Meryl Streep, who now claims to be "leading the charge" against sexual harassment in the entertainment industry, has been close friends with Harvey Weinstein, now accused of dozens of sexual assaults, for decades, and led support for convicted child rapist Roman Polanski when he petitioned to return to the United States from self-imposed exile in Europe without facing charges.
But don't dare ask her about it, or she'll bravely suggest you start asking questions of other women she believes "covered up" for sexual assault.
The New York Times dared to ask the faultless Streep about her silence in the face of allegations that her longtime friend Weinstein, with whom she's held fundraisers and enjoyed a close, personal relationship by her own admission, and Streep responded by shaming the paper and attacking — of course — Ivanka and Melania Trump.
"I don’t want to hear about the silence of me," Streep snapped. "I want to hear about the silence of Melania Trump. I want to hear from her. She has so much that’s valuable to say. And so does Ivanka. I want her to speak now."
Technically, the president's daughter, Ivanka, has spoken out about sexual harassment — and strongly — telling an audience in Japan in November that sexual harassment should “never be tolerated." Ivanka also appeared to chastise her own father for his support of Alabama Senate candidate Roy Moore shortly before that election, telling reporters that there "is a special place in hell" for people who prey on children when asked about Moore's dating exploits.
But that's immaterial. Ivanka and Melania Trump aren't really relevant to the question of whether Meryl Streep could have put a stop to Weinstein's exploitation years before his activities came to light. Only she can answer for that.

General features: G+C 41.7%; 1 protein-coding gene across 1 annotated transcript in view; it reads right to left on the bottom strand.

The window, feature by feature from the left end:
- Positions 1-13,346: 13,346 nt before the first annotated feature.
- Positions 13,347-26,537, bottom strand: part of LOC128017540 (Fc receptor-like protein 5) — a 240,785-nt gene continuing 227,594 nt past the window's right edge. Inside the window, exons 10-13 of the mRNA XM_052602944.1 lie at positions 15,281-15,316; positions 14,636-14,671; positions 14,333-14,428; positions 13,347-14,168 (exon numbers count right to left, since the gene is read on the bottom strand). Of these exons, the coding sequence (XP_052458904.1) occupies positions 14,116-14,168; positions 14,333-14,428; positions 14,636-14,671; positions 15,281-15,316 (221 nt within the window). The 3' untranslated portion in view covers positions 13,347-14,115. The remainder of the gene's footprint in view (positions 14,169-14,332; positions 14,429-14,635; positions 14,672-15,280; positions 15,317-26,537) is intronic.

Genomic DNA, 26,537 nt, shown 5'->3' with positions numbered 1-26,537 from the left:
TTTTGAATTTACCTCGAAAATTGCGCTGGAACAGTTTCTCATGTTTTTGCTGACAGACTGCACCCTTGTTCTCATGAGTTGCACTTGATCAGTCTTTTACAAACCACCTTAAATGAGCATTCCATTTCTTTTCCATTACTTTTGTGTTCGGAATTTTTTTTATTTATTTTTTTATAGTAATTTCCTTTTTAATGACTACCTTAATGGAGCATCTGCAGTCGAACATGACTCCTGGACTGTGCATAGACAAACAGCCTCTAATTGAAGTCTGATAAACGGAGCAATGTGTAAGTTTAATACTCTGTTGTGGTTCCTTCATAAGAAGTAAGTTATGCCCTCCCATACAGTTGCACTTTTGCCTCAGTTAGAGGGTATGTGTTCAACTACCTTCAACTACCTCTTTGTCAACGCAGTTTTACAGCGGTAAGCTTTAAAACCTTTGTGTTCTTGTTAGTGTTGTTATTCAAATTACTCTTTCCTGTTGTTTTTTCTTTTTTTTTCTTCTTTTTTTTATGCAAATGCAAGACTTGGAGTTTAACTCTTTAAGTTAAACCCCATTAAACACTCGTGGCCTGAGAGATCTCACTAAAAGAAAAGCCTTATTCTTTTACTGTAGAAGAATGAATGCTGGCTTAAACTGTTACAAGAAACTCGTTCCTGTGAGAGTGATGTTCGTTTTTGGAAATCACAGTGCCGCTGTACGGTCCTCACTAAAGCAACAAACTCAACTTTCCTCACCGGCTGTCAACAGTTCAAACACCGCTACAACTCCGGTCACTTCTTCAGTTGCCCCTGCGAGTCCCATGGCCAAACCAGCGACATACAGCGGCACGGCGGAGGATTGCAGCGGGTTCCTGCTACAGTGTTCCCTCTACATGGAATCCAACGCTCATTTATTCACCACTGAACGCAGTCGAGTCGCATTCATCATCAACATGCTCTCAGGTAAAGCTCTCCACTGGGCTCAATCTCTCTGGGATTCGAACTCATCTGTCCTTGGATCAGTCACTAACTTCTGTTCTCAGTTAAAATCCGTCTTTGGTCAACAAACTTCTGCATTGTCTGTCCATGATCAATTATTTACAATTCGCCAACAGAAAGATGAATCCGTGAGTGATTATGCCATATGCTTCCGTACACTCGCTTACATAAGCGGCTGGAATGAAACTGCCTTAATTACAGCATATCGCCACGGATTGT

Meryl Streep, in her first statement about Harvey Weinstein, was more concerned with her own reputation; nearly half her essay, issued to the Huffington Post by her publicist, was about how she had absolutely no idea Harvey Weinstein was preying on young actresses and, allegedly, sexually assaulting women in hotel rooms in both New York and Los Angeles, even though many women have come forward to claim Weinstein's behavior was an open secret among the Hollywood elite.
Even if Streep was somehow blissfully unaware of Weinstein's extra-curricular activities, there was no way she could have been in the dark about Roman Polanski's history. The director famously escaped to Europe when he received a much harsher sentence than promised for drugging and then raping and sodomizing a 13 year old girl. Over the years, he's racked up other allegations, and the LAPD is, reportedly, now investigating at least five more rape allegations against the "Rosemary's Baby" director.
Streep led the audience in giving Polanski a standing ovation when he received a lifetime achievement award in absentia at the Golden Globes several years ago, and her name appears prominently on a petition begging the Los Angeles County Prosecutor to consider dropping Polanski's sentence so that he could return to the United States, because his talent at directing films somehow erases his penchant for pedophilia.
But she's wearing black to the Golden Globes, you know, so that makes everything so much better.
Later on in the interview, Streep got, somehow, shallower and more self-aggrandizing.
"It’s great to be asked to step up because you know what, everybody should," she told the reporter.